When Ma Shui-long, one of Taiwan's best-known composers, was still in high school, he started deliberating about his future. But at that time he was torn between two loves: music and painting.
And so he decided to put himself through a test over a two-month period. During the first month, he stayed away from painting, including art viewing. During the second month, he did not touch the piano completely.
At the end of his self-imposed trial period, Ma realized that life without painting was not really all that bad. But the days completely devoid of music were unbearable. This was how he arrived at his mindset that music was the career for him to pursue. In fact, he has given himself to music fully from that moment on without regret.
Ma was born in 1939 to a family engaged in Chinese medicine for three generations. As a child growing up in Keelung, he developed curiosity and interest in a lot of things around him. His first exposure to music was to the traditional "pei kuan" (northern pipes) and "nan kuan" (southern pipes) at the temple in Keelung on a festive occasion. The old-style storyteller in his neighborhood, who introduced him to "The Romance of the Three Kingdoms" and the saga of "Liao Tian-ding," opened his impressionable ears to fascinating rhythmic sounds. His interest in music, it seemed, was first cultivated in those days.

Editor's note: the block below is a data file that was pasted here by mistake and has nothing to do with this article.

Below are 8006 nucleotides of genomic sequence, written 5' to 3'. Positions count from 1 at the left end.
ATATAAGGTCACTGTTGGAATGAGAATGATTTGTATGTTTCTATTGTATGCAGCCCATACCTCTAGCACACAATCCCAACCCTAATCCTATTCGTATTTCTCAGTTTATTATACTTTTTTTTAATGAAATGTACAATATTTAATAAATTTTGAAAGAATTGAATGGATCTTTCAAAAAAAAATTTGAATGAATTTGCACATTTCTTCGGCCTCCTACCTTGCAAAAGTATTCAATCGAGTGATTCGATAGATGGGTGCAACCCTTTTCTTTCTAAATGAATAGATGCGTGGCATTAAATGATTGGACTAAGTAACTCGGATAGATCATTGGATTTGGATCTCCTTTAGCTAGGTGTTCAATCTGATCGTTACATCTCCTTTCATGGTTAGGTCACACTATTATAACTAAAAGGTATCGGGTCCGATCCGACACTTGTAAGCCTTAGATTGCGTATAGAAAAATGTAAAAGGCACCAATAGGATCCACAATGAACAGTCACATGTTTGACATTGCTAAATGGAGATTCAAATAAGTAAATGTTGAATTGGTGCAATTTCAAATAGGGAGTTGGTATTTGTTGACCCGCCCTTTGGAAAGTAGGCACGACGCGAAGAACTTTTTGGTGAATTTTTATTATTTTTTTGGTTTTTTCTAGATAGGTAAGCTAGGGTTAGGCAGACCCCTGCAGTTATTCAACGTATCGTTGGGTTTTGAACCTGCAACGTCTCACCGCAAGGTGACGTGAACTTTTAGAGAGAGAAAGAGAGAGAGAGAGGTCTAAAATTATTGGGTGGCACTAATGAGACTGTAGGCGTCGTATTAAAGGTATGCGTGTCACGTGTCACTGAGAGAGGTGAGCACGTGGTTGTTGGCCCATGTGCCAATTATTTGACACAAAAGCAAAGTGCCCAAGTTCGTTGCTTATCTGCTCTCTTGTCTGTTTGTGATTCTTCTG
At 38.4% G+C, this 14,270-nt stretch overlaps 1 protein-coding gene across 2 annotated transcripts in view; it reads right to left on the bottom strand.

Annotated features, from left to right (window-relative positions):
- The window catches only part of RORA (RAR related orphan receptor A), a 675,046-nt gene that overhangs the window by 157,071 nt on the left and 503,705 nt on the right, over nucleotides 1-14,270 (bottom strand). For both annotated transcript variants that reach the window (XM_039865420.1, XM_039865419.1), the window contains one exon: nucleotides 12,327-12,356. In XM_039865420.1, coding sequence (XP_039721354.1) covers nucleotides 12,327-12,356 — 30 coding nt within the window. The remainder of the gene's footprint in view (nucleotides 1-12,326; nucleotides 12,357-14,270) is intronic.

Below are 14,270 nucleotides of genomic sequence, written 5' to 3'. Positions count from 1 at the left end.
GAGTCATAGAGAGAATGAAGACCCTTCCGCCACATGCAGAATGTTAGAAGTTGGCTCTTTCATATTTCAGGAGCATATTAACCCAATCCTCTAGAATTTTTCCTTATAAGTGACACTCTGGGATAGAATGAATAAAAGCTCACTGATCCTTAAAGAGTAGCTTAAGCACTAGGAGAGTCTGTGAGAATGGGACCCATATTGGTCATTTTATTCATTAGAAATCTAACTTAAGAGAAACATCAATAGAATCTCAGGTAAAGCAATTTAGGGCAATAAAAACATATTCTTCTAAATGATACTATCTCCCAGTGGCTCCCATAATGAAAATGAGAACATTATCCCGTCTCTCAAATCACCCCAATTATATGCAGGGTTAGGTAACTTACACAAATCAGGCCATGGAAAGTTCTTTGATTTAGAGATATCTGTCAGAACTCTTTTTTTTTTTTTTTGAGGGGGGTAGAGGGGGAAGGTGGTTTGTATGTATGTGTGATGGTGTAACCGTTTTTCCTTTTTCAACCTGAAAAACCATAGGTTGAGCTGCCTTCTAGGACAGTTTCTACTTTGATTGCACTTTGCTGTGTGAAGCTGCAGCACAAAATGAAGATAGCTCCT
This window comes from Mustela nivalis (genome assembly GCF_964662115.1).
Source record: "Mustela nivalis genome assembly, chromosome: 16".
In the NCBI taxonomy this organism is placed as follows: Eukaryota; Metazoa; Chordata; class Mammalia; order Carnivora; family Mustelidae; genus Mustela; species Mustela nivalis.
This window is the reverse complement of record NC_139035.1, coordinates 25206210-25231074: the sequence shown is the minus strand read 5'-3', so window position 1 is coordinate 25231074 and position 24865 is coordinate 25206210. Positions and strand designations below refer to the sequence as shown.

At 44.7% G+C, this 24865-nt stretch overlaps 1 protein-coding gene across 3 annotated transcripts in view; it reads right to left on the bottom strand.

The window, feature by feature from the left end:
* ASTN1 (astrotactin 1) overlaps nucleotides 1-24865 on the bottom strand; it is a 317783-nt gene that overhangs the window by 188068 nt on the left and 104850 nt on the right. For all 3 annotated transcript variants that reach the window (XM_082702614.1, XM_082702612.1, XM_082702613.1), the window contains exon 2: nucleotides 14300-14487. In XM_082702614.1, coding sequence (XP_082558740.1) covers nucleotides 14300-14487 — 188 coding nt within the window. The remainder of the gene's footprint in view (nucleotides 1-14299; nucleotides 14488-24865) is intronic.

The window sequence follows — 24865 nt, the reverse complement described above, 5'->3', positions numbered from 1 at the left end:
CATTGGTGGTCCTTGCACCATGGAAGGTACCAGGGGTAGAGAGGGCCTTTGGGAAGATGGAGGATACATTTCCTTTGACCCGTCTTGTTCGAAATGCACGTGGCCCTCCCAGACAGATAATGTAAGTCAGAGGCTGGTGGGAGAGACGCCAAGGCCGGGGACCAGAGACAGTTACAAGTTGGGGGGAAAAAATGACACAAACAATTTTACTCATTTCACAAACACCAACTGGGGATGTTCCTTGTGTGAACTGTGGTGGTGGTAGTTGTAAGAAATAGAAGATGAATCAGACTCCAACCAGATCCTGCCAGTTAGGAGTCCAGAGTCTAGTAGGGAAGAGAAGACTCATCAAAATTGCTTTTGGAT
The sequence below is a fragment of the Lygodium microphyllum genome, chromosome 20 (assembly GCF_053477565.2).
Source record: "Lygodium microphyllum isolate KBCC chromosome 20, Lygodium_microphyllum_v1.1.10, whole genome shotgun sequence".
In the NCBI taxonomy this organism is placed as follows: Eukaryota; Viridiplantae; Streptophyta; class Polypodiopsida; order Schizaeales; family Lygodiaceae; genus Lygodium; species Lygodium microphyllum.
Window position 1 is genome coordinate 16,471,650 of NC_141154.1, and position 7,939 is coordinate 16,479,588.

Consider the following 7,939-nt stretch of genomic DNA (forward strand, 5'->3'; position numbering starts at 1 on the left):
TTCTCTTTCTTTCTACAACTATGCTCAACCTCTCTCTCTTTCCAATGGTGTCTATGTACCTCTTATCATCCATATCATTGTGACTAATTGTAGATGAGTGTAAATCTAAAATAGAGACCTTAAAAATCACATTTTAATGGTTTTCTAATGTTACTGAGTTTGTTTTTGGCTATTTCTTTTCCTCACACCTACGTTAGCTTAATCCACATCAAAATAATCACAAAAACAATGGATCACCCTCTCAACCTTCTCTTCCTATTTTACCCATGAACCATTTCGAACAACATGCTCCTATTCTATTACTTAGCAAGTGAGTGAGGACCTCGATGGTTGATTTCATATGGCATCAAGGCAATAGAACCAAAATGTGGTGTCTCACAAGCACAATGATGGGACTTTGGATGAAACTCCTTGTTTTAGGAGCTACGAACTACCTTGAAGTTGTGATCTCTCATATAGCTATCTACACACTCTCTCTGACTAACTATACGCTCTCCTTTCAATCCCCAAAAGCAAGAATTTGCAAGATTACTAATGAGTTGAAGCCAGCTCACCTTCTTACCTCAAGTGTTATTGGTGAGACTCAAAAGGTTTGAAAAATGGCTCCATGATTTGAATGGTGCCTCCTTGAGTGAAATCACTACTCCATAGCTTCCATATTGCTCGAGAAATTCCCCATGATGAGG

As a child, Ma demonstrated an amazing range of talents, including writing, music, drawing, and even sports. He once entertained the idea of becoming a literary writer. Apparently he was good in composition, developing the habit of keeping a diary until he reached senior high school. In between, he managed to pen some poetry.